One of the most important lessons that i learnt from my Geo4All journey  is that bringing together good people on a common mission and building a vibrant community  is the biggest asset. The aim of “Geo for All”  is to develop on a global basis collaboration opportunities for academia, industry and government organisations  for enabling open education opportunities for all by empowering academics , universities, school teachers worldwide by using Open Principles in  Geo Education .

Open Geospatial Science – Future steps

I had the opportunity to participate in the  “EU Science: Global Challenges, Global Collaboration” meetings at the European Parliament in Brussels (March 4th-8th,2013). This high level meetings brought together top scientists across the planet , ministers , MEPs, senior policymakers  and industry leaders with the aim to encourage worldwide collaboration in science, to explore how Horizon 2020 can enable an effective scientific response to global challenges, and to provide an environment to build new partnerships with a view to increasing international participation in Horizon 2020.



Fig 4 “EU Science: Global Challenges, Global Collaboration” meetings at the European Parliament in Brussels , 2013



Fig 5 – Opening session of  “EU Science: Global Challenges, Global Collaboration” meetings at the European Parliament in Brussels , 2013

Máire Geoghegan-Quinn,  European Commissioner for Research, Innovation and Science summarized excellently the meeting aims in her keynote speech at

For me it was also an excellent opportunity to interact with policy makers and top scientists from all disciplines and share Open science ideas and explore new opportunities for future research collaborations.

Having direct inputs to national policy and Intergovernmental agreements are good way to expand “Geo for All” ideas and Open Geospatial Science  . For example, we have done this with other countries like Australia following the 3rd EU – Australia Research Infrastructure meetings   that i attended in  Canberra in Nov 2013 .

In the area of sustainable cities, we have agreement to  establish Open Source Geoscience Sustainable Cities  Lab at the University of Melbourne with linked laboratories across Australia and New Zealand, under the ICA-OSGeo Initiative (jointly by INSPIRE, AURIN, ICA-OSGeo).

The Joint European Commission- Australian Government Communique is at

I had the opportunity of participating in the NSDI conference and meetings in Brasilia, Brazil in May 2014 and I would like to thank the Ministry of Planning, Government of Brazil for organising this excellent event and also for their kind invitation for keynote presentation where i shared the developments in Open Geospatial Science and its importance for widening education opportunities, new jobs creation and innovation ecosystems in Geoservices.

I would like to share some of the things i learned from our colleagues in Brazil which i think is relevant to the wider community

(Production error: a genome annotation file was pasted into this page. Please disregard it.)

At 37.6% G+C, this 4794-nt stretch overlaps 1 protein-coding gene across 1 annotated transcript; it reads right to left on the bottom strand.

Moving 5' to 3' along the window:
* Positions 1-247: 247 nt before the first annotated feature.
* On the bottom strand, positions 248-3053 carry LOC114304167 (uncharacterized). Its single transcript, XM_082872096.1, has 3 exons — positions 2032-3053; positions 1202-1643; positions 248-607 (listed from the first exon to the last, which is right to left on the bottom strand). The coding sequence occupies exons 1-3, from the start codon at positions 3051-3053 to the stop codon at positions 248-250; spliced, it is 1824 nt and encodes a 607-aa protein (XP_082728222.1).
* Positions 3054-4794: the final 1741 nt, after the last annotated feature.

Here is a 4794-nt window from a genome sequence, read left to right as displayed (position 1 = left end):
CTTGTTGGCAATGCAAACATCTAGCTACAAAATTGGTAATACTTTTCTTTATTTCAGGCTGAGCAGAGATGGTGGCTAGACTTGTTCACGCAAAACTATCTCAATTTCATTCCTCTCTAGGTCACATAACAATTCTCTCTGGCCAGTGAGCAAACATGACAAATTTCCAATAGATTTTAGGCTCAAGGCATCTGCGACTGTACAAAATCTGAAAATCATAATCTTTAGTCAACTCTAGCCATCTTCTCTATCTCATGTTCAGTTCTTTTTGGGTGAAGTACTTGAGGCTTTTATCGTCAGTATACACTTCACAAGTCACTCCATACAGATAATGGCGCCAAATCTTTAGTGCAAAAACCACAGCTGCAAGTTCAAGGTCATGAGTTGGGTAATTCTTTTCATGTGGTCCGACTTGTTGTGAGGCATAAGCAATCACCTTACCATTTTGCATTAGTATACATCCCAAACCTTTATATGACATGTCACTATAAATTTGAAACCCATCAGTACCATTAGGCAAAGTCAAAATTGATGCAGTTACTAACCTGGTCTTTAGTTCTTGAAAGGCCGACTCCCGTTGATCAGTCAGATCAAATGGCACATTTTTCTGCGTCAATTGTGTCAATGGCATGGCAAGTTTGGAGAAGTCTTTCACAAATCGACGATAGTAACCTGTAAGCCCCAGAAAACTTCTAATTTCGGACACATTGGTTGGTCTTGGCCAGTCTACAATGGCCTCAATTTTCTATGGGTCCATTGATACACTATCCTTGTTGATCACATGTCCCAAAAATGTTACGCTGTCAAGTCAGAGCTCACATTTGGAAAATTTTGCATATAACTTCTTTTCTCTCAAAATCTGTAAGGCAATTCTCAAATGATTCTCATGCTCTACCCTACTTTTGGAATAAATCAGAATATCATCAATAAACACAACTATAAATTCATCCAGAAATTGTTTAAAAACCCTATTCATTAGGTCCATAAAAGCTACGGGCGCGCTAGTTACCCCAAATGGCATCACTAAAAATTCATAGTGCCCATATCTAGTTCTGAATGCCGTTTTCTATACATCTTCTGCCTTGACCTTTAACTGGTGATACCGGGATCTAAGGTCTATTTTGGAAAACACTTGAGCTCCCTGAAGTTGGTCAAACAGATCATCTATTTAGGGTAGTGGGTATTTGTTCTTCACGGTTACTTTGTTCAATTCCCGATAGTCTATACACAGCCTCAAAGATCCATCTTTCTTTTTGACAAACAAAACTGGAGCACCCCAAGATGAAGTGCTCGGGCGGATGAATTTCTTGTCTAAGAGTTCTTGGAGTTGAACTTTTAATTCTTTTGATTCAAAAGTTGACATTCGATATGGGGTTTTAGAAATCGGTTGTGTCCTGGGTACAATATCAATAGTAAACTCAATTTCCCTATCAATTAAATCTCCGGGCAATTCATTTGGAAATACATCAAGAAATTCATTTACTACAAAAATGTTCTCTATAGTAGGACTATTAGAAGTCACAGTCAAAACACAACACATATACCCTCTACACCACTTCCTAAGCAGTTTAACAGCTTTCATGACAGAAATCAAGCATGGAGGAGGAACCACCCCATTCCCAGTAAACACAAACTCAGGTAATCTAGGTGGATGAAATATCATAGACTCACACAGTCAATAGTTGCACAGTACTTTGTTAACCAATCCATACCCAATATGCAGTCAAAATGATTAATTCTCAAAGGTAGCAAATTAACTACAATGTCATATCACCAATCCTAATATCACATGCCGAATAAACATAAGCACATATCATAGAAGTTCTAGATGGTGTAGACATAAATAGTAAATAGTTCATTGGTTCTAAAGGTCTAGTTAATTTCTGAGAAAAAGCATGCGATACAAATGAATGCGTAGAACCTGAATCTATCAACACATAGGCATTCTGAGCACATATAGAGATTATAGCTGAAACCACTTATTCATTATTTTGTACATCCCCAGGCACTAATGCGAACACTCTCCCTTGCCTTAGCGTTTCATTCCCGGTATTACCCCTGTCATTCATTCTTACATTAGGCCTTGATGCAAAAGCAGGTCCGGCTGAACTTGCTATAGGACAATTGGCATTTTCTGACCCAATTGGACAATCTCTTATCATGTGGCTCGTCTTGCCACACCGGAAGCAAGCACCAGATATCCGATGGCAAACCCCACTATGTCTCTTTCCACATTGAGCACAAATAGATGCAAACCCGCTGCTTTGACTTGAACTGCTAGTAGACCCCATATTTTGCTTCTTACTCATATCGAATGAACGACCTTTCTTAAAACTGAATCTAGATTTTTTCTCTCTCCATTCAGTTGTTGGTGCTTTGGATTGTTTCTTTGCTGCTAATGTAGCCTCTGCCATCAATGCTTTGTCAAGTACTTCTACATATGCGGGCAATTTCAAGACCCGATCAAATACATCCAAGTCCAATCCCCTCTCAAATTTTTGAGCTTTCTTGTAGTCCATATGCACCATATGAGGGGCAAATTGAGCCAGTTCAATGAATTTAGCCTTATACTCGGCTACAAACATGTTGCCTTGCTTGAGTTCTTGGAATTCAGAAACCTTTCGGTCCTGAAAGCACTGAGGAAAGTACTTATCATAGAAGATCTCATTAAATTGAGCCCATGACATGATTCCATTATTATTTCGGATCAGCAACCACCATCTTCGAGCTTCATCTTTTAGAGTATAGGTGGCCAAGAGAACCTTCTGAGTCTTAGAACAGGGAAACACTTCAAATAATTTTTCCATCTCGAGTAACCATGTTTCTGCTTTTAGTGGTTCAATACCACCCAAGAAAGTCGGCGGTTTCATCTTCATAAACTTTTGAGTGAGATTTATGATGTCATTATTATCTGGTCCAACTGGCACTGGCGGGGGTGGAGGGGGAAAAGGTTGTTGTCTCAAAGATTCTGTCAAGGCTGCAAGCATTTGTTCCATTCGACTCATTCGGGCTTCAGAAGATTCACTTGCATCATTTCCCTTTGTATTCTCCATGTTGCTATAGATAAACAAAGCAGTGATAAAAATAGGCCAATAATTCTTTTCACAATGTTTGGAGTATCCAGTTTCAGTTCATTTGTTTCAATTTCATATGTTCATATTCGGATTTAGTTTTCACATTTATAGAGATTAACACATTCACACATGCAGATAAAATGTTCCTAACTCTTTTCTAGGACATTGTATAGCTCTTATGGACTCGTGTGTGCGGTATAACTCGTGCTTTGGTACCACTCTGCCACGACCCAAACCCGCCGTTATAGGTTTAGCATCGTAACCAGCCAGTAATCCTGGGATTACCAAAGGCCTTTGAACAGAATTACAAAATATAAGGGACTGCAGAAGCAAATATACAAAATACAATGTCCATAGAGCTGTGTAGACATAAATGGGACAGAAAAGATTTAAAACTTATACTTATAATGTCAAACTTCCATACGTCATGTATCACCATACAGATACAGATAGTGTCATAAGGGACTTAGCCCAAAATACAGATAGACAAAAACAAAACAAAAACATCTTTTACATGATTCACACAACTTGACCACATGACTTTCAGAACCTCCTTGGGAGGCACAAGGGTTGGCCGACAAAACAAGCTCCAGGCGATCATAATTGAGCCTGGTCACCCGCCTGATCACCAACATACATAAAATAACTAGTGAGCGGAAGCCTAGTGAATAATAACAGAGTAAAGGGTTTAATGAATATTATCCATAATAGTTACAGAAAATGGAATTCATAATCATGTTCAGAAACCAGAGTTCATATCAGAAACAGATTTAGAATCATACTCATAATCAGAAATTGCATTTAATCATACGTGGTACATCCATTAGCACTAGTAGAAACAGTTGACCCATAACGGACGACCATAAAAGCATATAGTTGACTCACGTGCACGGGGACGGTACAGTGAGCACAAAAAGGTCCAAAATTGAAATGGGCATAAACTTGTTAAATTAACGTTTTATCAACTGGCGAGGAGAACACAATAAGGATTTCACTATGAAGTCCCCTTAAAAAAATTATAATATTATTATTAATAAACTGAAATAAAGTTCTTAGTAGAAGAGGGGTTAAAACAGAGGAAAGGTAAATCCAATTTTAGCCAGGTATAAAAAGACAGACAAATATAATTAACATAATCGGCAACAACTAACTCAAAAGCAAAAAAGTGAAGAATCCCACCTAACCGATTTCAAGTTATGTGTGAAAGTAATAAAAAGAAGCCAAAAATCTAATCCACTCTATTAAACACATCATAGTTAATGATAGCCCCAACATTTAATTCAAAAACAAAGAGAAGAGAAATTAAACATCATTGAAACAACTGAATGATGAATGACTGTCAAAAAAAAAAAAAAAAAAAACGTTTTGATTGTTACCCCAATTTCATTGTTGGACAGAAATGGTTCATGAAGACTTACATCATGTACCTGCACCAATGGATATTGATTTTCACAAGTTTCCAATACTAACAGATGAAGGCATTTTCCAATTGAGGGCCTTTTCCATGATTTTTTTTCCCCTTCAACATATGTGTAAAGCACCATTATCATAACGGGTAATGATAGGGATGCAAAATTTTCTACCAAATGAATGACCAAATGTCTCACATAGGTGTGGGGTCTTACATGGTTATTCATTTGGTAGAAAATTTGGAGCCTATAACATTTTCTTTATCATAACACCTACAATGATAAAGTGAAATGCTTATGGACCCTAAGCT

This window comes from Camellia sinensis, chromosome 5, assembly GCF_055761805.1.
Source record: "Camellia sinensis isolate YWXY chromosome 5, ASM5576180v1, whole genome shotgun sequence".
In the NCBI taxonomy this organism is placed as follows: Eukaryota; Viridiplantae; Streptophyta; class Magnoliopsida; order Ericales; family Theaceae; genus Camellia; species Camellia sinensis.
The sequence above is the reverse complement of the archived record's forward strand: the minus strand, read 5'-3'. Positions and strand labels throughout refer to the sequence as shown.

1. There are fast paced developments happening in Geospatial domain and it is important the countries should keep updating their Geoinformation policies to reflect this and take advantage of the new opportunities. I am pleased to see countries like Brazil are well tuned to global developments.
2. It is important to have inputs from the academic community and i was pleased to see this bringing together of key people from government and academia to discuss ideas and good practices.
3. Education and Capacity building is key for expanding opportunities.

The pace of growth has been much beyond our dreams and with more applications for establishing research labs from universities across the world, we are in target to establish over 1000 research labs in the next three years globally. This is the biggest growth area in our Geospatial  Science discipline and will have direct benefit of millions of students across the world. Each of these research labs will keep expanding over the years with more staff and students .

We welcome more research labs interested in building and expanding Open Geospatial Science [3],[4] to join Geo4All and contribute to our joint research actions through the various research thematics now in place

Through our new initiative of Geo4All Schools we aim to use geotechnologies as a usecase to advance STEM interest in Schools through Open Principles so that students develop creative minds  and develop to be future thought leaders and creative thinkers to help solve global challenges (not just teach them to be mere users). The bigger aim is to also to advance STEM education across the world and bring together schools, teachers and students across the world in joint projects and help building international understanding and global peace.

Best wishes,

Dr. Suchith Anand

Geo for All – Building and expanding Open Geospatial Science



Humanitarian mapathons for Japan and Ecuador

May i request anyone who is interested to help for the humanitarian mapathons for Japan and Ecuador to please contact Dr Marco Minghini asap (Email – )  who is leading the Geo4All efforts on this. Details at

Our thanks to Marco and colleagues for their help and efforts  [1] 

Suchith Anand

Invitation for Expression of Interest for Urban BigGeoData and OpenCitySmart Think Tank on 8th June 2016 

The Geospatial IG of the Research Data Alliance and the Nottingham Geospatial Institute are pleased to welcome expression of interest for the Urban BigGeoData and OpenCitySmart Think Tank meeting and workshop at the University of Nottingham. This will be a free event (limited to 30 delegates) aimed to bring together key stakeholders in GeoBigData and OpenCitySmart research to brainstorm ideas and plan joint research ideas and collaborations for the future.